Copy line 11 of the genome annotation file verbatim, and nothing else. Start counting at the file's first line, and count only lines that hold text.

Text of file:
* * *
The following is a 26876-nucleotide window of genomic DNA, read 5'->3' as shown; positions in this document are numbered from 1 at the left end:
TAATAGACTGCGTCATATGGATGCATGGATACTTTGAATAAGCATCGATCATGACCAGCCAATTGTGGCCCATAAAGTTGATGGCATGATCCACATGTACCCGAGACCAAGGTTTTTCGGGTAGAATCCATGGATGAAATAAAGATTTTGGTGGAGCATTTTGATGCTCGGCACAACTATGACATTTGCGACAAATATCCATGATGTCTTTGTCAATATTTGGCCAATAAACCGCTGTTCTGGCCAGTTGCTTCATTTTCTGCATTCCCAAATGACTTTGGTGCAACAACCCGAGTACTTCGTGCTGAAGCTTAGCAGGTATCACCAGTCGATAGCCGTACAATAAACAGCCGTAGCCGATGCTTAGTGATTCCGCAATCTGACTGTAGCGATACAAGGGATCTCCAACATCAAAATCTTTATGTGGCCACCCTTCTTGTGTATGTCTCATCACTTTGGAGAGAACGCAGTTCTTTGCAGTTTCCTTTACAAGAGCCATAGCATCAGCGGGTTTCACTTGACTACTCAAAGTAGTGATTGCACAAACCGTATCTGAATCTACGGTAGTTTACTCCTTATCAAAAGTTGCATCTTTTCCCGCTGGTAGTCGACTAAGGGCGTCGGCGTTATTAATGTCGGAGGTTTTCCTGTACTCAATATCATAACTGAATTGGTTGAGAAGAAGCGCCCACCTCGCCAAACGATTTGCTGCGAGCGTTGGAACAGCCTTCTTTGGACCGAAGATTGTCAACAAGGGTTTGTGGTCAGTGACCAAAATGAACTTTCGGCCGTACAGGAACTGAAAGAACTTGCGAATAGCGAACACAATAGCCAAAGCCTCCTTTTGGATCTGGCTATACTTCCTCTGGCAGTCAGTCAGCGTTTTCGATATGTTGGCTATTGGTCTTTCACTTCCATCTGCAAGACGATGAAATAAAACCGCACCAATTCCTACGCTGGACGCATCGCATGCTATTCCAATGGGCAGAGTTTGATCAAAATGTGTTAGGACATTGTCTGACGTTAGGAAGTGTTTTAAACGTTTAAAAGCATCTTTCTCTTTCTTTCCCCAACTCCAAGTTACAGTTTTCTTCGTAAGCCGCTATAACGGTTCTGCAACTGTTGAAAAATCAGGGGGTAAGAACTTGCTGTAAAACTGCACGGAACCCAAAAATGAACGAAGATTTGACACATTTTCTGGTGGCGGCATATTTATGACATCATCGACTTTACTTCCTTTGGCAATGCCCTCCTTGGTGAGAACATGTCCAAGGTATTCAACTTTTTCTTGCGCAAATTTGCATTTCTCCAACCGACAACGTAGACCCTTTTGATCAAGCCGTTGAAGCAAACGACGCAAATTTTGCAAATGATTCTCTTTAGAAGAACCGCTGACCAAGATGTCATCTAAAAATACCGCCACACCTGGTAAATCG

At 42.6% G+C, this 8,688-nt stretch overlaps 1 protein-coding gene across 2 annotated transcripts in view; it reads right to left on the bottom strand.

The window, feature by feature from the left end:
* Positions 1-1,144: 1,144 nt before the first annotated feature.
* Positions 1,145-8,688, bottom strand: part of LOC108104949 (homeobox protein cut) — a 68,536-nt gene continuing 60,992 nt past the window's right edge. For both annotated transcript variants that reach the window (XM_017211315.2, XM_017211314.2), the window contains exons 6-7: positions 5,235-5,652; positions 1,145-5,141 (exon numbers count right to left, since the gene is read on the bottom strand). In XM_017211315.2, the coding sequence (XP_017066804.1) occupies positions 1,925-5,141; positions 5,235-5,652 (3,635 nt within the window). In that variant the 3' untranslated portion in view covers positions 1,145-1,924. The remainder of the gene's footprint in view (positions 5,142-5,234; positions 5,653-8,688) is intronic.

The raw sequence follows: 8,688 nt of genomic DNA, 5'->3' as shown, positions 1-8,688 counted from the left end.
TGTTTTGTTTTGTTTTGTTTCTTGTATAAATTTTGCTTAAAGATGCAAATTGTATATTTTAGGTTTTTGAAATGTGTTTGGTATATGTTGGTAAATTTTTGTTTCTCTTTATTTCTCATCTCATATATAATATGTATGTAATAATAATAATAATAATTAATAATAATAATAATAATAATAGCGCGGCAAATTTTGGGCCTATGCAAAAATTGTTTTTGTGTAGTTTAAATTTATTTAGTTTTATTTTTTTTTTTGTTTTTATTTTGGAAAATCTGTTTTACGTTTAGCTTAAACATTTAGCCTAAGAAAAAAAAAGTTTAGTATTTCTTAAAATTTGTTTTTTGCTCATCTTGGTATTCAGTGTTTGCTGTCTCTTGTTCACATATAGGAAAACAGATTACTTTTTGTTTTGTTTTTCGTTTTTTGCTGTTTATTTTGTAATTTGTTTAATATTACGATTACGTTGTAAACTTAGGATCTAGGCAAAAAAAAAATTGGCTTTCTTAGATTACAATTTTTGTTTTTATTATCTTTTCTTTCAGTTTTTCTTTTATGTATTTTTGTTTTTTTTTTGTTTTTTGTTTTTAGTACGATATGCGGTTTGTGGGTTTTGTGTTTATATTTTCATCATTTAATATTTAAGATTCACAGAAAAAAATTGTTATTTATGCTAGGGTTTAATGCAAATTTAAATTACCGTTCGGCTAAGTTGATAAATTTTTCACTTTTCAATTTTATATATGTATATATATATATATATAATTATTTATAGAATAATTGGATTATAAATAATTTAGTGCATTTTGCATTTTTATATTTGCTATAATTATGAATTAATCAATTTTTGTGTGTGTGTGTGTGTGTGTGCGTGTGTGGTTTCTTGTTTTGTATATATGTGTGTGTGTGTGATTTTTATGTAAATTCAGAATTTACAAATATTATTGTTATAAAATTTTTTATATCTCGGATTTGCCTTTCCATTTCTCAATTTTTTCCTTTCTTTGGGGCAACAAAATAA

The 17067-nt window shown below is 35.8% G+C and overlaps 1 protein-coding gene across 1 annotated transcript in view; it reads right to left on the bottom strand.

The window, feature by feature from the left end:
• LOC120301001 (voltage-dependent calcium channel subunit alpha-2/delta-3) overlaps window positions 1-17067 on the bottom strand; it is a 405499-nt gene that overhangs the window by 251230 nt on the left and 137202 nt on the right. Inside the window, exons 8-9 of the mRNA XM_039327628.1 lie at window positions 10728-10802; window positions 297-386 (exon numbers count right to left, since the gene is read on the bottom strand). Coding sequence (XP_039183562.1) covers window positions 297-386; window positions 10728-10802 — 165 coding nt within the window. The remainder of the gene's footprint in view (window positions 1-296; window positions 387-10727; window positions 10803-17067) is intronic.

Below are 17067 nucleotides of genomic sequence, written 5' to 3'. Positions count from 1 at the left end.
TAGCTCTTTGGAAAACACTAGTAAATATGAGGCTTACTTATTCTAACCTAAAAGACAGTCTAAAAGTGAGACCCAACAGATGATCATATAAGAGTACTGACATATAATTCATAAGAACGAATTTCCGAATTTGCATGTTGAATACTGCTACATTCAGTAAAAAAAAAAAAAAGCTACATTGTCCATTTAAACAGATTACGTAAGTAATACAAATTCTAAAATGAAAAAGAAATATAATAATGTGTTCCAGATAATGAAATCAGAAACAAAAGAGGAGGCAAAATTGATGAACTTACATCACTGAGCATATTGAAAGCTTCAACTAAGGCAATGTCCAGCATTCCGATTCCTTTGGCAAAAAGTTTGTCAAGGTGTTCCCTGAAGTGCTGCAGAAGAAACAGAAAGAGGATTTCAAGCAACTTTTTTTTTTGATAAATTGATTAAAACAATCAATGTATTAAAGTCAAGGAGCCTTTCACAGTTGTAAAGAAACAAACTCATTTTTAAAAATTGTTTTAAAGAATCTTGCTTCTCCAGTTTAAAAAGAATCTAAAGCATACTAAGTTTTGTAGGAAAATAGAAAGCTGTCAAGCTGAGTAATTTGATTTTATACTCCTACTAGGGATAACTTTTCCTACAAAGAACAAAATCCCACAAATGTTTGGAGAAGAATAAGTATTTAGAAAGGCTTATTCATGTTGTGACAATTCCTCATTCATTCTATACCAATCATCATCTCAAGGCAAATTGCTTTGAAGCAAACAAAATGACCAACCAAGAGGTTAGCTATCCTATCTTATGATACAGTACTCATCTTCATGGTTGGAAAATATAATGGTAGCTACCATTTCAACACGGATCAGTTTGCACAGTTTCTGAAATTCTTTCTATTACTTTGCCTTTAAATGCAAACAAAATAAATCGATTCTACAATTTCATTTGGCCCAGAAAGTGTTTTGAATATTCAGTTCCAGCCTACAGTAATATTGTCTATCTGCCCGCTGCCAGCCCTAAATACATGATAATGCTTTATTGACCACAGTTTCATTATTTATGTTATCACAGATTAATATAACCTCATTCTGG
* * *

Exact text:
• LOC120301001 (voltage-dependent calcium channel subunit alpha-2/delta-3) overlaps window positions 1-17067 on the bottom strand; it is a 405499-nt gene that overhangs the window by 251230 nt on the left and 137202 nt on the right. Inside the window, exons 8-9 of the mRNA XM_039327628.1 lie at window positions 10728-10802; window positions 297-386 (exon numbers count right to left, since the gene is read on the bottom strand). Coding sequence (XP_039183562.1) covers window positions 297-386; window positions 10728-10802 — 165 coding nt within the window. The remainder of the gene's footprint in view (window positions 1-296; window positions 387-10727; window positions 10803-17067) is intronic.